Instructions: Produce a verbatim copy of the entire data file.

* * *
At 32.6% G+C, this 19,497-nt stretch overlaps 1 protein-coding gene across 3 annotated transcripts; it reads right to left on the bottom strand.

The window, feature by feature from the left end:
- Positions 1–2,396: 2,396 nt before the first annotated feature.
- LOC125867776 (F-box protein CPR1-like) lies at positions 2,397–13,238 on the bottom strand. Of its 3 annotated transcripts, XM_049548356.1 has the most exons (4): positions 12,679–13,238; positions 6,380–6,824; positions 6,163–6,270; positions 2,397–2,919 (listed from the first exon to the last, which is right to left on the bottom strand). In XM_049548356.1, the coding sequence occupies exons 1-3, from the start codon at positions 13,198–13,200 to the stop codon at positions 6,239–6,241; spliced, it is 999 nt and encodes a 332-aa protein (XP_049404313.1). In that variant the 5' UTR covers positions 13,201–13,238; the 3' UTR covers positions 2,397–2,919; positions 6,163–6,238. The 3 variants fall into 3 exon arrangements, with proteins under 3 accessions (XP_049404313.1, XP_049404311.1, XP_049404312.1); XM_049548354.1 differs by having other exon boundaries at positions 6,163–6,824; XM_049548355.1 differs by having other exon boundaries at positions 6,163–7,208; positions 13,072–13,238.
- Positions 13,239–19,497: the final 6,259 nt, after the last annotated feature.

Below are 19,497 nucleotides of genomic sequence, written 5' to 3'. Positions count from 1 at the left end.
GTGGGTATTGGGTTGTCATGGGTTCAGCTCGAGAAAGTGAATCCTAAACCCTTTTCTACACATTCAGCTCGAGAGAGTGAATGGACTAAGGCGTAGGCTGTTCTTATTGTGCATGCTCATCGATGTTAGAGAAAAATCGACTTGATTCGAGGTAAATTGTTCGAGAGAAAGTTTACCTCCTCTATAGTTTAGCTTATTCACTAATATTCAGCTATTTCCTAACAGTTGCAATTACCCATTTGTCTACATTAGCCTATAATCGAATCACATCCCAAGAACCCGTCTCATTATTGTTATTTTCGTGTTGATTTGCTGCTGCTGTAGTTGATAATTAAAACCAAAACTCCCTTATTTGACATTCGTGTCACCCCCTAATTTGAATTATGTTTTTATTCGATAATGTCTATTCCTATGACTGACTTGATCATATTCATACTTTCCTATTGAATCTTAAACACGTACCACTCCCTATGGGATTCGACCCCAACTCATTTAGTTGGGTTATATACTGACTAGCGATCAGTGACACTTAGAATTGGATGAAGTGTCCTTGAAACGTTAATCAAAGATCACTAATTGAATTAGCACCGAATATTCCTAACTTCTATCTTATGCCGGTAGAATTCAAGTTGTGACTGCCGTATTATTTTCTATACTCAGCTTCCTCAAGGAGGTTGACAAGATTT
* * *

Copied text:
At 32.6% G+C, this 19,497-nt stretch overlaps 1 protein-coding gene across 3 annotated transcripts; it reads right to left on the bottom strand.

The window, feature by feature from the left end:
- Positions 1–2,396: 2,396 nt before the first annotated feature.
- LOC125867776 (F-box protein CPR1-like) lies at positions 2,397–13,238 on the bottom strand. Of its 3 annotated transcripts, XM_049548356.1 has the most exons (4): positions 12,679–13,238; positions 6,380–6,824; positions 6,163–6,270; positions 2,397–2,919 (listed from the first exon to the last, which is right to left on the bottom strand). In XM_049548356.1, the coding sequence occupies exons 1-3, from the start codon at positions 13,198–13,200 to the stop codon at positions 6,239–6,241; spliced, it is 999 nt and encodes a 332-aa protein (XP_049404313.1). In that variant the 5' UTR covers positions 13,201–13,238; the 3' UTR covers positions 2,397–2,919; positions 6,163–6,238. The 3 variants fall into 3 exon arrangements, with proteins under 3 accessions (XP_049404313.1, XP_049404311.1, XP_049404312.1); XM_049548354.1 differs by having other exon boundaries at positions 6,163–6,824; XM_049548355.1 differs by having other exon boundaries at positions 6,163–7,208; positions 13,072–13,238.
- Positions 13,239–19,497: the final 6,259 nt, after the last annotated feature.

Below are 19,497 nucleotides of genomic sequence, written 5' to 3'. Positions count from 1 at the left end.
GTGGGTATTGGGTTGTCATGGGTTCAGCTCGAGAAAGTGAATCCTAAACCCTTTTCTACACATTCAGCTCGAGAGAGTGAATGGACTAAGGCGTAGGCTGTTCTTATTGTGCATGCTCATCGATGTTAGAGAAAAATCGACTTGATTCGAGGTAAATTGTTCGAGAGAAAGTTTACCTCCTCTATAGTTTAGCTTATTCACTAATATTCAGCTATTTCCTAACAGTTGCAATTACCCATTTGTCTACATTAGCCTATAATCGAATCACATCCCAAGAACCCGTCTCATTATTGTTATTTTCGTGTTGATTTGCTGCTGCTGTAGTTGATAATTAAAACCAAAACTCCCTTATTTGACATTCGTGTCACCCCCTAATTTGAATTATGTTTTTATTCGATAATGTCTATTCCTATGACTGACTTGATCATATTCATACTTTCCTATTGAATCTTAAACACGTACCACTCCCTATGGGATTCGACCCCAACTCATTTAGTTGGGTTATATACTGACTAGCGATCAGTGACACTTAGAATTGGATGAAGTGTCCTTGAAACGTTAATCAAAGATCACTAATTGAATTAGCACCGAATATTCCTAACTTCTATCTTATGCCGGTAGAATTCAAGTTGTGACTGCCGTATTATTTTCTATACTCAGCTTCCTCAAGGAGGTTGACAAGATTT